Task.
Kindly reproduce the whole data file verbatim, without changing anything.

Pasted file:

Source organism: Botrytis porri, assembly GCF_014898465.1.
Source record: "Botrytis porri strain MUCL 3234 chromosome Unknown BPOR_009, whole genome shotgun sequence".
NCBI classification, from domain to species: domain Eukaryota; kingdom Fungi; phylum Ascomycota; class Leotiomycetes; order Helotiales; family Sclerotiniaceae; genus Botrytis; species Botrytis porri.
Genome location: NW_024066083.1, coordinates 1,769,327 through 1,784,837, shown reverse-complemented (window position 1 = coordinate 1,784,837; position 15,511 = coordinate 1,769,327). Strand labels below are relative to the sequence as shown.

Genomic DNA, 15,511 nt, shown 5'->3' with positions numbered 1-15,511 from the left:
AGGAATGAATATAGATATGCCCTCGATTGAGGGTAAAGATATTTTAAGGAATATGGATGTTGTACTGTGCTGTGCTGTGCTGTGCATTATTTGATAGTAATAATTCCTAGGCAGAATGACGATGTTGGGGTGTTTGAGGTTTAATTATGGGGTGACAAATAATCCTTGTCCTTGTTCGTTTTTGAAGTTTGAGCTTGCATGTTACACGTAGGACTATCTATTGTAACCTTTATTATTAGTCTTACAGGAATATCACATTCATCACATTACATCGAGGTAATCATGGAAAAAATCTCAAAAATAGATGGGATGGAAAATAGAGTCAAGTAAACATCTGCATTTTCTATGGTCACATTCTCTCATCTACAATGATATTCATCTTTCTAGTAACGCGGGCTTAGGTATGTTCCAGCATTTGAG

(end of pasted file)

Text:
Source organism: Botrytis porri, assembly GCF_014898465.1.
Source record: "Botrytis porri strain MUCL 3234 chromosome Unknown BPOR_009, whole genome shotgun sequence".
NCBI classification, from domain to species: domain Eukaryota; kingdom Fungi; phylum Ascomycota; class Leotiomycetes; order Helotiales; family Sclerotiniaceae; genus Botrytis; species Botrytis porri.
Genome location: NW_024066083.1, coordinates 1,769,327 through 1,784,837, shown reverse-complemented (window position 1 = coordinate 1,784,837; position 15,511 = coordinate 1,769,327). Strand labels below are relative to the sequence as shown.

Genomic DNA, 15,511 nt, shown 5'->3' with positions numbered 1-15,511 from the left:
AGGAATGAATATAGATATGCCCTCGATTGAGGGTAAAGATATTTTAAGGAATATGGATGTTGTACTGTGCTGTGCTGTGCTGTGCATTATTTGATAGTAATAATTCCTAGGCAGAATGACGATGTTGGGGTGTTTGAGGTTTAATTATGGGGTGACAAATAATCCTTGTCCTTGTTCGTTTTTGAAGTTTGAGCTTGCATGTTACACGTAGGACTATCTATTGTAACCTTTATTATTAGTCTTACAGGAATATCACATTCATCACATTACATCGAGGTAATCATGGAAAAAATCTCAAAAATAGATGGGATGGAAAATAGAGTCAAGTAAACATCTGCATTTTCTATGGTCACATTCTCTCATCTACAATGATATTCATCTTTCTAGTAACGCGGGCTTAGGTATGTTCCAGCATTTGAG